|MadSci Network: Biochemistry|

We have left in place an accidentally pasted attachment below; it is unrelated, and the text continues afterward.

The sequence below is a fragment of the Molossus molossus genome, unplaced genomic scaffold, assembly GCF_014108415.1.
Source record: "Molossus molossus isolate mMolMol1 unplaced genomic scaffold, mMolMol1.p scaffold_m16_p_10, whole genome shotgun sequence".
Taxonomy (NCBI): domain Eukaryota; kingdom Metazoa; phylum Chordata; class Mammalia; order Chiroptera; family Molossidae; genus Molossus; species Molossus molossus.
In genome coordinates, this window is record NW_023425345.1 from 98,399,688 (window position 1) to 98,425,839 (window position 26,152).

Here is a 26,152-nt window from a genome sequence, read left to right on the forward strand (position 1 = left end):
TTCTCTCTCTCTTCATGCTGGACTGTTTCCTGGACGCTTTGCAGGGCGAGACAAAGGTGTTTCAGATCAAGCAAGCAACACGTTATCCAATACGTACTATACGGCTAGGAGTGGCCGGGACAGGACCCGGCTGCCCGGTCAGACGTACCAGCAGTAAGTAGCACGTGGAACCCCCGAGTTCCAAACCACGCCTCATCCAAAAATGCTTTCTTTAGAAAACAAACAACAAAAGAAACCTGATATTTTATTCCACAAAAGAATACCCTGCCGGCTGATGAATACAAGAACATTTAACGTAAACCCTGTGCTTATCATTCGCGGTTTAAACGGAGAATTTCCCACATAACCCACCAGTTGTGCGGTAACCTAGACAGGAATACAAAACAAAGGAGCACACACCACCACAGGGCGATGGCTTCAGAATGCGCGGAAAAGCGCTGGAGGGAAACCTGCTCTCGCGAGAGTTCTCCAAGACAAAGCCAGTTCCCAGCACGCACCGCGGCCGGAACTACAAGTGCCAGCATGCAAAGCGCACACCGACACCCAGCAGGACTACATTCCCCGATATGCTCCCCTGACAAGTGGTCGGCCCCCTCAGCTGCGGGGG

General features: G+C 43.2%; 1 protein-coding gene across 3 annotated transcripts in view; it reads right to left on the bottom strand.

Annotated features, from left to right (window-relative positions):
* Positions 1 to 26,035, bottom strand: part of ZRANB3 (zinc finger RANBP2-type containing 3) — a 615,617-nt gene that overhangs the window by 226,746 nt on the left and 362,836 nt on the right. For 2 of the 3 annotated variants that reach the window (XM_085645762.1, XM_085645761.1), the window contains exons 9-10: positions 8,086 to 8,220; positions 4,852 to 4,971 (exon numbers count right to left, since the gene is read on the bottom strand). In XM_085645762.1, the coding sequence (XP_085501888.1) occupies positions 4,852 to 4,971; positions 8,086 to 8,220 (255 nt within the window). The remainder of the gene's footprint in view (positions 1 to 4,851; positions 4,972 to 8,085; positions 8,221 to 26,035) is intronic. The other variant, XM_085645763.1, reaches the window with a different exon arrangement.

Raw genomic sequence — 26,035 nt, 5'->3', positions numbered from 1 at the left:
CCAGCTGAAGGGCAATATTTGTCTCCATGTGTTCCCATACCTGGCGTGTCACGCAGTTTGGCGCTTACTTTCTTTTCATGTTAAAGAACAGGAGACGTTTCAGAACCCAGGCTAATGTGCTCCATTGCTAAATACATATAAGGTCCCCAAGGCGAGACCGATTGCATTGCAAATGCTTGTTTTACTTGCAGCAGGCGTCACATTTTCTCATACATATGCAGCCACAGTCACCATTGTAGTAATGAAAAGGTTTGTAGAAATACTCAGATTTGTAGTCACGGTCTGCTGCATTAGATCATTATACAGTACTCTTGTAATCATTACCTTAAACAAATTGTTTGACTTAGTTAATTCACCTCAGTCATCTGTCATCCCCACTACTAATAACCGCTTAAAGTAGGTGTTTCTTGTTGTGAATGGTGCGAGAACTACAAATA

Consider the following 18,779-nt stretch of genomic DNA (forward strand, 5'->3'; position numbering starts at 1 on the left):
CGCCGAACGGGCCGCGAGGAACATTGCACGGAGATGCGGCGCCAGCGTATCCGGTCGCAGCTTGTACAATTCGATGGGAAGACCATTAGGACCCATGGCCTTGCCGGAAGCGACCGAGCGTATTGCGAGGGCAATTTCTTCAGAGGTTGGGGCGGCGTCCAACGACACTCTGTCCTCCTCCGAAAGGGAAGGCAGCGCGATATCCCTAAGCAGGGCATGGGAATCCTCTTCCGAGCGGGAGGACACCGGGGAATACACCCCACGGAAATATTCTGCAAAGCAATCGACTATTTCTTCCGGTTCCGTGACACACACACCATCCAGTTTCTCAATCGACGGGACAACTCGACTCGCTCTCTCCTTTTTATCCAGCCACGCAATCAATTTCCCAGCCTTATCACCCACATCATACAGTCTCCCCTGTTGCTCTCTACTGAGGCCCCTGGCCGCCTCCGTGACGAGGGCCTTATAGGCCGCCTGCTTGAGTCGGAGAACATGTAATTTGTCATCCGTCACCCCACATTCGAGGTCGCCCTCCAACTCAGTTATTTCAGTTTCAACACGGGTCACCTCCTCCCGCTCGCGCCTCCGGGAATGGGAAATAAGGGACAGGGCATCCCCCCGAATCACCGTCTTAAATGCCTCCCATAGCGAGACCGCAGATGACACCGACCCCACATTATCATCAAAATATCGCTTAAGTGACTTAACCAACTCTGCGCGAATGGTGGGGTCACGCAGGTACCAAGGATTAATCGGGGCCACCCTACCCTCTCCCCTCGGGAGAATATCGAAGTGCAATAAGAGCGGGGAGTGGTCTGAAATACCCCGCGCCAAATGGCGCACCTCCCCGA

In photosynthetic electron transport, every facilitating protein compound on the thylakoid can not accept electron (be reduced) unless it just lost(excited, be oxidized) one of its own. So the excited electron from one compound may not be the exact same one that just accepted. This is also the case in cyclic electron transport: The electron back to P700 may not be the same original one from P700. So the process is like: PSI pigments are excited by one photon and cause the excitation and removement of an electron from P700. Then oxidized P700 can receive one electron from reduced PC and form reduced P700. Electrons from reduced PSI now can move to mobile ferrodoxins (this movement and all the following "movement" and "transport" are due to the oxidation-reduction process), from there to cytb6 complex and plastoquinone. The full reduction of plastoquinone takes two protons from stroma side of thylakoid (not from PSII) besides accepted electrons. These two protons will be moved to thylacoid lumen in later transport, thus facilitate the ATP synthesis; and the electrons will be transported via Fe-S, cytf and PC, then back to PSI. So you are right, the electrons will go to another "hole", but another electron will be removed later from the "hole" thus form a electron transport chain.
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